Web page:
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Photo: Marcus Perkins

From: Household healthcare – Footsteps 74

The importance of health care at the household level

The condition of a person’s teeth and gums can affect their whole health. Strong teeth are needed to eat food like nuts, maize, fruits and meat, which are important for good health. Mouth pain can make eating difficult and lead to malnutrition. Oral health problems such as tooth decay and gum disease are caused by not cleaning teeth properly.

Here are some guidelines for maintaining healthy teeth and gums:

Diet and dental health

Instead of growing and preparing their own food, many people are now eating more processed foods bought from shops, such as bread, sweets, chocolate and biscuits. It is especially important for children, older people and pregnant women to eat the right foods. Try to eat a lot of fresh fruits and leafy green vegetables. Vegetables have fibre in them and this prevents food from sticking in the mouth. Fresh fruits contain vitamins and minerals that help ensure healthy gums. If it is difficult for you to bite into fruit, squeeze it and drink the juice.

Soft and sweet food, and drinks with a lot of sugar are bad for both teeth and gums. Sweet food can mix with germs and make cavities – holes in the teeth. Soft food sticks to teeth more easily and can mix with germs to cause gum disease if you do not clean your teeth. 

Sensitive teeth

Sometimes people experience sharp pain in their teeth when they eat hot, cold, sweet, or sour foods and drinks. If you often eat foods such as lemons and other citrus fruits, then the acid that these contain can damage the enamel coating of your teeth. To help with this sensitivity, it is important to maintain good oral hygiene, and continue to clean all parts of your teeth and mouth thoroughly.

Babies’ teeth

Tooth decay is a common problem even in babies and young children. Their teeth become painful and appear brown or dark in colour. It can cause infection of the gums and an early loss of teeth. This condition is often found in babies who are bottle-fed. Babies tend to drink slowly from bottles and the constant dripping effects of the sugar in the milk onto the front teeth causes rapid decay.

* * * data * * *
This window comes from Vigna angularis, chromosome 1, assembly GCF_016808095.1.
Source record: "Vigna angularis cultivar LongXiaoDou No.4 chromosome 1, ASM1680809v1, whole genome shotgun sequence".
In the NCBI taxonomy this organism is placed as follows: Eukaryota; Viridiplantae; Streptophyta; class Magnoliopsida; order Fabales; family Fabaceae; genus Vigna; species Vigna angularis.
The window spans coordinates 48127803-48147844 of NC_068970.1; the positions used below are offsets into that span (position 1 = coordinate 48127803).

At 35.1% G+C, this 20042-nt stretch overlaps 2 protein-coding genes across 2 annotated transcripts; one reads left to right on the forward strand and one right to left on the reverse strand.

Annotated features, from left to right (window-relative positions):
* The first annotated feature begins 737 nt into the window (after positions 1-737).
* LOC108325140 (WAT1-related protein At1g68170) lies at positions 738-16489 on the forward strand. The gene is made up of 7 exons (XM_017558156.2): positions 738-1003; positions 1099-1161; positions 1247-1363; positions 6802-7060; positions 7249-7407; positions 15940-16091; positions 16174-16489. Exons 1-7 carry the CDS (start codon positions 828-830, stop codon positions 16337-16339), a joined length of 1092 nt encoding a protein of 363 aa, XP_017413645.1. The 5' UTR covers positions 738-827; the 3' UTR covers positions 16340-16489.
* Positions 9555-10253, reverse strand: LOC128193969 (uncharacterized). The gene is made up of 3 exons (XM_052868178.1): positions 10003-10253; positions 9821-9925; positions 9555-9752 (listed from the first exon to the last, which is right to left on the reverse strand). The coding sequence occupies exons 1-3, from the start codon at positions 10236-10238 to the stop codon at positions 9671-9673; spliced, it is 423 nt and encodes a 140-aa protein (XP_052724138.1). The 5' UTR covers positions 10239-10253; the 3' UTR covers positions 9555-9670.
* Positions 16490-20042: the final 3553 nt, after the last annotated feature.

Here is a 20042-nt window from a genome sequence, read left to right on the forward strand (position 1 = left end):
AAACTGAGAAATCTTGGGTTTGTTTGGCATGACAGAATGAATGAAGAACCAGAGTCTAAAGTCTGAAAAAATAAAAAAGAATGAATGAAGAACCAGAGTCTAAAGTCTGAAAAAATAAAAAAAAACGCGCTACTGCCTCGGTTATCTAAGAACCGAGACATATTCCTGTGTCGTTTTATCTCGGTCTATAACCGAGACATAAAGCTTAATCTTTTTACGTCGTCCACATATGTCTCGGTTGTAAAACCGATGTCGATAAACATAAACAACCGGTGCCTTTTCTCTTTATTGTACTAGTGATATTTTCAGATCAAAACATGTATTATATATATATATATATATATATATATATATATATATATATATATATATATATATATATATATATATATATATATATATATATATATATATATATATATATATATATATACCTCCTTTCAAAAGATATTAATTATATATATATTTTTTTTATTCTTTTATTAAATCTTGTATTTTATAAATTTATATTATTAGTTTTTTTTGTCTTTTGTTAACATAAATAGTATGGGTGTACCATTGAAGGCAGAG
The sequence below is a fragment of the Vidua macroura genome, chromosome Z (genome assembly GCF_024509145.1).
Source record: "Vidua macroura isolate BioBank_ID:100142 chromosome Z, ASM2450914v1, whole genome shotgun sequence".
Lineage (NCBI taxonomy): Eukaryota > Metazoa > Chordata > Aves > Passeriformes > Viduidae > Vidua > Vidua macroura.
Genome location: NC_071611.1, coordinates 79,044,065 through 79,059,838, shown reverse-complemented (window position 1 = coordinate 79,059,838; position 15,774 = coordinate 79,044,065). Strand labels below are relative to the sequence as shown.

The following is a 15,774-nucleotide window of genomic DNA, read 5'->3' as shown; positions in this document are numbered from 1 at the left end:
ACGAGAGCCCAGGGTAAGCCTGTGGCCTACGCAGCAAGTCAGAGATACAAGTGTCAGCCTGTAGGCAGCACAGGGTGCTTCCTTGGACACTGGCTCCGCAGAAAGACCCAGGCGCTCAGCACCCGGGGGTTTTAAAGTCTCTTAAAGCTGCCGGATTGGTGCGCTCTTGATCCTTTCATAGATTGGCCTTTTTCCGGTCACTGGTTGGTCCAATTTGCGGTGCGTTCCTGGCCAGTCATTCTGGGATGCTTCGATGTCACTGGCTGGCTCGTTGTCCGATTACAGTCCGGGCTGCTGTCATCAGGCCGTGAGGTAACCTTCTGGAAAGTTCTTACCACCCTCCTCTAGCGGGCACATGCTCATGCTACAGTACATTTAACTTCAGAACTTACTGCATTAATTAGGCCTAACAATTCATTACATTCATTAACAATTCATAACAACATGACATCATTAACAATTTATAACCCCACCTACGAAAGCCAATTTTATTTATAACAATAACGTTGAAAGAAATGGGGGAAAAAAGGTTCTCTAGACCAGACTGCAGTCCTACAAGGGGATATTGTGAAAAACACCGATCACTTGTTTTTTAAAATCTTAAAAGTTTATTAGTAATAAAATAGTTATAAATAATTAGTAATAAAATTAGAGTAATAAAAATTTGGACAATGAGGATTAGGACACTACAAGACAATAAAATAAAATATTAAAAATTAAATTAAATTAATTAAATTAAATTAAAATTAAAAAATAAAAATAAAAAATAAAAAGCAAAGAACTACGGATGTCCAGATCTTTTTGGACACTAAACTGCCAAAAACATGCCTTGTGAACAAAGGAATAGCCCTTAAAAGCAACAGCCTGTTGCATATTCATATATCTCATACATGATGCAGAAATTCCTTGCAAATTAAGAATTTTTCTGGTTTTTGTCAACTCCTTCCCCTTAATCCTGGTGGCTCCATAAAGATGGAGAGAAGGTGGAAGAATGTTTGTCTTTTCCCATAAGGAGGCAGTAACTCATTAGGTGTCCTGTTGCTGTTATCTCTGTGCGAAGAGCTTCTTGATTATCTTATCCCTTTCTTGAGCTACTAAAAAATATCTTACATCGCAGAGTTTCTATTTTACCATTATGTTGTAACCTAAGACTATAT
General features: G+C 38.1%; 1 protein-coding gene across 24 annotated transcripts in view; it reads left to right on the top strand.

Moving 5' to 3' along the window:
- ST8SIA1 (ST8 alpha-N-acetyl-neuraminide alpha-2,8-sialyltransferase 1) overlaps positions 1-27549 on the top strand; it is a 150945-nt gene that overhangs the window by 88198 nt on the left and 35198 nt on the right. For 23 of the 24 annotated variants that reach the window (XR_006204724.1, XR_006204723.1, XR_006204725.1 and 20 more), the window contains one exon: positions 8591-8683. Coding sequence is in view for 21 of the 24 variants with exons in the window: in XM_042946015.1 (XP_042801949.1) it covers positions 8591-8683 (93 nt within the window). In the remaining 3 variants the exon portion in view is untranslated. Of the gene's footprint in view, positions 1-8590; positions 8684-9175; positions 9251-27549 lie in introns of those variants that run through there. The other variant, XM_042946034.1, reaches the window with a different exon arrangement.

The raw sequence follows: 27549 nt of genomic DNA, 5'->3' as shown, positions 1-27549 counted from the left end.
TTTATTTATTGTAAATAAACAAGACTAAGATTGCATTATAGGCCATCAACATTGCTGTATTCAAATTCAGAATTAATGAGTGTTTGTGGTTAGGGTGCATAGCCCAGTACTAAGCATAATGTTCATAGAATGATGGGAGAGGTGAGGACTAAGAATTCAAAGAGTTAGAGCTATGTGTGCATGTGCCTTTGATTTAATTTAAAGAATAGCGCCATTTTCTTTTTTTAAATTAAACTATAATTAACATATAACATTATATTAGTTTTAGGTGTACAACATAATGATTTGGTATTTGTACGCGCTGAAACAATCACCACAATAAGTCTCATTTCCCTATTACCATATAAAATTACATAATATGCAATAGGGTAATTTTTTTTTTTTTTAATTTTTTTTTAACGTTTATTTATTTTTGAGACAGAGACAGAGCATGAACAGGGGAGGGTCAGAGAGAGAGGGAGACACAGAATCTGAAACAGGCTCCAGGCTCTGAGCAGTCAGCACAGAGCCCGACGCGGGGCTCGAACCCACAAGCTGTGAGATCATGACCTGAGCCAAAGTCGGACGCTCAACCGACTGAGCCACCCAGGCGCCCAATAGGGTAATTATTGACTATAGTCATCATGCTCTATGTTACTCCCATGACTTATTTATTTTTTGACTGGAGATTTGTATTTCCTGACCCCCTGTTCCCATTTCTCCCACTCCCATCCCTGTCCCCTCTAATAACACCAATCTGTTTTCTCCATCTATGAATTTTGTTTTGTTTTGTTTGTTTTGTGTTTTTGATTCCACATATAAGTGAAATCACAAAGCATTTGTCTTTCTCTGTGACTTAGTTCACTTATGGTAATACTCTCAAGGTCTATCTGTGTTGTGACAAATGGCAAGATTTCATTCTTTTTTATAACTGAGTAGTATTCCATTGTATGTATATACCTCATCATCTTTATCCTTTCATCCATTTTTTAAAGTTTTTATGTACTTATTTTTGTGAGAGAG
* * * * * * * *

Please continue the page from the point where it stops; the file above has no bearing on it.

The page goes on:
To avoid this:

Dr Mathew George is Coordinator of Oral Health Services for the Emmanuel Hospital Association.

The Duncan Hospital
Bihar 845305


Case study

Ms Sudesh Kumari is a community dental nurse working in the remote Rajmahal hills in Sahibganj District of Jarkhand State of India. She works in seven villages, providing dental health education as well as dental treatment. She works with the women’s groups, youth clubs and primary schools in the villages, teaching them about oral hygiene. By working with women and children she has encouraged whole families to follow her dental hygiene guidelines. Since they are too poor to buy either toothbrushes or toothpaste, she encourages them to use supple twigs from local neem trees instead. These twigs are freely available, cheap and effective, and studies show that the sap of a neem twig may have beneficial properties.

Cleaning teeth

If you do not clean your teeth properly, the food that is left on your teeth can damage the teeth and gums. It is important to clean your teeth carefully every day. Use a soft toothbrush. A soft brush will not damage your gums. If you do not have a toothbrush you can make a brush yourself:

Whatever kind of brush you use, clean your back teeth as well as your front teeth. Scrub all sides of each tooth, paying attention to the tops and sides where the grooves are. Use a circular cleaning motion while moving horizontally along the gum. Do not brush too hard. Then push the hairs of the brush between the teeth and scrub.

If you do not have toothpaste you can use salt dissolved in clean water. Baking soda can also be used as a substitute for toothpaste by mixing 1 teaspoon of soda in 3 teaspoons of water and dipping the brush into it. When your teeth are clean, rinse away the loose pieces of food with clean water.

Photo: Steve Adams

Photo: Steve Adams

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